Create & Cultivate 100: Entertainment: Sandra Oh

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When Sandra Oh won her second Golden Globe earlier this month, we cried right along with her. Known best for her 10-year role as Cristina Yang on Grey’s Anatomy, which she left in 2014, Sandra spent four years playing small roles in film and on stage until she was cast in Killing Eve, arguably one of the most talked-about shows of 2018 (it was already renewed for a second season). The role of Eve is undeniably perfect for Sandra: it’s a psychological thriller that showcases her range, but it also flips the script on stereotypical norms—much like Sandra herself has been doing in Hollywood for years.

Below, Sandra talks representation, her role in Killing Eve, and if she’d ever return to Grey’s Anatomy.

On playing one of the only Asian characters in mainstream TV for years…

Young Asian people who come up to me have a certain vibration, and I receive it, and I understand it, and I feel emotional just talking about it. I’m here for you. And I’ll continue doing everything I can to fill something that I know you need right now, that we don’t yet have as a community.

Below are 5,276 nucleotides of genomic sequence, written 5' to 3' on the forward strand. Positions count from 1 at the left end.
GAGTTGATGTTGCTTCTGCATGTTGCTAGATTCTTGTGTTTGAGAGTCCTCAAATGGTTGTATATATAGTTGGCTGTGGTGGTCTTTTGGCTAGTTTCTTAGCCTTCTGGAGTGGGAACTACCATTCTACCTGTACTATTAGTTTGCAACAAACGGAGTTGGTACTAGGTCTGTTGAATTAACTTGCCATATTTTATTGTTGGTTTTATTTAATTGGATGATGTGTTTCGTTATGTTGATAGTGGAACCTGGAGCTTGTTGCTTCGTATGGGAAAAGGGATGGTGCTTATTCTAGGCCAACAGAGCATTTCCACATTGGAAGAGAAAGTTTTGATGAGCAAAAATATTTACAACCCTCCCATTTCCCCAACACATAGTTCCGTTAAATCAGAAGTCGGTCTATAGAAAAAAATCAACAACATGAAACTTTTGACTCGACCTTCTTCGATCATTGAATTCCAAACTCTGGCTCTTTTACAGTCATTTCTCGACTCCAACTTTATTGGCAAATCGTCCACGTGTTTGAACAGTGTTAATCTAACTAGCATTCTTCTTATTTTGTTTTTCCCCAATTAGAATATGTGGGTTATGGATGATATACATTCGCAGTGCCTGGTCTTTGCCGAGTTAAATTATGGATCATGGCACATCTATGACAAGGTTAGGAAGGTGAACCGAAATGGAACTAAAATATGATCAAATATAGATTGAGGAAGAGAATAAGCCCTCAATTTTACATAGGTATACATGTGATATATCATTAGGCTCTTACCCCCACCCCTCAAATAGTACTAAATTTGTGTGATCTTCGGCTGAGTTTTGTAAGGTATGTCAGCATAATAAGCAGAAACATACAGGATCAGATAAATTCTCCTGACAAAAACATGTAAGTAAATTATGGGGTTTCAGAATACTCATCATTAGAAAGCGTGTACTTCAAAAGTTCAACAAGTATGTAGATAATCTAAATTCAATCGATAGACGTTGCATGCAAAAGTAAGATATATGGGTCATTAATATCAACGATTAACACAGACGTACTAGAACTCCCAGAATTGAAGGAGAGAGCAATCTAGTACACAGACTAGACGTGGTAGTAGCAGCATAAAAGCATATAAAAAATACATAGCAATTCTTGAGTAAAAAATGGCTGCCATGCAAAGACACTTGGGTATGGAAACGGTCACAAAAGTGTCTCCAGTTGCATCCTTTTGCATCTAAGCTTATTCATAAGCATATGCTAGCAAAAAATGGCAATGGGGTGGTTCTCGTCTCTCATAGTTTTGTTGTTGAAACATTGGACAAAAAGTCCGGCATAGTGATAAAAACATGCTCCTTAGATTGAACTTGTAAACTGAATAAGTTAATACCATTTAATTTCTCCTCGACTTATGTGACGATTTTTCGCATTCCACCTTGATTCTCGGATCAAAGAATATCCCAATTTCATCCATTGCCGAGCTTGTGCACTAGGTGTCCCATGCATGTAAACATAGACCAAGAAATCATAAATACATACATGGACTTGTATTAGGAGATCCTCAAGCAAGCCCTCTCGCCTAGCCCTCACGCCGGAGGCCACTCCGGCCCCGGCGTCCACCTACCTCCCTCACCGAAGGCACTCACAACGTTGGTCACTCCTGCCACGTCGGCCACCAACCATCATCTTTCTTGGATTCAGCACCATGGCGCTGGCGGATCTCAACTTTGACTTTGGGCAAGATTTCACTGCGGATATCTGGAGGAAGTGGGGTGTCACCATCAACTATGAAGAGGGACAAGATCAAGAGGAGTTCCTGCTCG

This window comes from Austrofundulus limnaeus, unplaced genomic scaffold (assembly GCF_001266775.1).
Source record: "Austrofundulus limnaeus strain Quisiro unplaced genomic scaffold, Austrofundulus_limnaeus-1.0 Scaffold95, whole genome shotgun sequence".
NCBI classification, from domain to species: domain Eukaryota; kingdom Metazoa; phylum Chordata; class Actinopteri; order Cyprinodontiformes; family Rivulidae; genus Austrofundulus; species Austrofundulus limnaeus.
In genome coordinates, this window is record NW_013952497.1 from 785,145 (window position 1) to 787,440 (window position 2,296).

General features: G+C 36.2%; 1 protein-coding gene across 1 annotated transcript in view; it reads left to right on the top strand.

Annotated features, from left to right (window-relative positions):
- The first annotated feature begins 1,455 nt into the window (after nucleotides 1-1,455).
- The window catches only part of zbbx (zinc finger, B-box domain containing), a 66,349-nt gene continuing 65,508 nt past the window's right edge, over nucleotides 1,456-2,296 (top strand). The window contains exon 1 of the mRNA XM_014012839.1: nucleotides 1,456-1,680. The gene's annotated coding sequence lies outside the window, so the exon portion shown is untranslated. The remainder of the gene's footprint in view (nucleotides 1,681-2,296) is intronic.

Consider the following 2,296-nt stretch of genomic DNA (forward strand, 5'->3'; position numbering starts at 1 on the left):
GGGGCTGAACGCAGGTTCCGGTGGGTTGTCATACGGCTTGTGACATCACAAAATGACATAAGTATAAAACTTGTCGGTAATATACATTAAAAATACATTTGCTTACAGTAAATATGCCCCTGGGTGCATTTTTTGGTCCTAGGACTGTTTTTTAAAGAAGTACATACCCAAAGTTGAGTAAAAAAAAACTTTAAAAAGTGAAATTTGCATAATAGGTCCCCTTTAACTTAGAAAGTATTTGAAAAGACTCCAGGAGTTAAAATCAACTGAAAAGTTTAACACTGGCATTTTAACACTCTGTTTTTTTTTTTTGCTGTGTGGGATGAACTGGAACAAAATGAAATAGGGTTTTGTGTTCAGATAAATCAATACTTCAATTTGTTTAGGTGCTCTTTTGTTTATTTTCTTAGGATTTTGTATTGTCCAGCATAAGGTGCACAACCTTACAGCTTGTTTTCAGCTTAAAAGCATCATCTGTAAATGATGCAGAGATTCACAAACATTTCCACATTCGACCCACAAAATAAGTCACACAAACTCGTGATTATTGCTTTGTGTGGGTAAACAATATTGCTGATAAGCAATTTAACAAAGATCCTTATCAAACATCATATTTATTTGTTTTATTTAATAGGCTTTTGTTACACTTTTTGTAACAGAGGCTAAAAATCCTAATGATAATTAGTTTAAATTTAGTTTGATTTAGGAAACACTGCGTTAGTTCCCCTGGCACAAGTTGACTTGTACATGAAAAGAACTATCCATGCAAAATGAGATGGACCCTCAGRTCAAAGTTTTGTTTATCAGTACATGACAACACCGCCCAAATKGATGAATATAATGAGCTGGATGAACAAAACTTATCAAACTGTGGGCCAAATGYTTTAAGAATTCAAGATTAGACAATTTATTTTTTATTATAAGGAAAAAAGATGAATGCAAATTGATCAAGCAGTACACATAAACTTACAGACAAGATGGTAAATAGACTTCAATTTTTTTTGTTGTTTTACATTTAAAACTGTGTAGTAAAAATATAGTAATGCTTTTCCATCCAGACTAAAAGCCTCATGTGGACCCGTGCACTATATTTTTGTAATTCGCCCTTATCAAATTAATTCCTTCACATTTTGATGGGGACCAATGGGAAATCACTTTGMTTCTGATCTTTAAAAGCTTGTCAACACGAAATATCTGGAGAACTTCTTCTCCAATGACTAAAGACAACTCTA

On when she knew Killing Eve was right for her...

As soon as I started reading it, what jumped off the page to me were a few things: the originality of its tone and the fact that I felt like I understood where Phoebe [Waller-Bridge, the show’s creator] was coming from immediately. The idea that it’s a psychological piece between these two women, about the female psyche, was so interesting to me. There’s tons of things that are interesting to me. I love spy stuff—who doesn’t? So to kind of upend that…because this character is not slick. I felt immediately like I could understand Eve. But the two biggest things were what I felt the piece was about, which was an investigation of the female psyche, and the originality of the voice and the tone of Phoebe.

In the books Killing Eve is based on, Eve is white. On filling that role...

Can I just tell you, it’s about f–king time! The character is not Asian, but there are a billion examples of the reverse where the source material or the character in the book was one ethnicity or another and no one blinks an eye when people change it to being a white actor. I really hope that there is more pressure and sensitivity and understanding around it. And that comes from the actors themselves. It really does. When you read the source material — oh, you know, this person, this character is first nations, maybe I shouldn’t play it, right? Hopefully actors are empowered to be able to just make that choice.

On the prospect of returning to Grey’s...

I’m just going to say no. I’m just going to put that down there because it’s been four years since then, and I’ve really got to try and create much more of that separation. Even though I could just talk on and on and on about that show and what I feel like I learned from it and continue learning from it. It was so special, lightning in a bottle that’s lasted for over a decade.

This interview has been edited and condensed from multiple sources (1, 2).
Photos from Sandra Oh’s Instagram.

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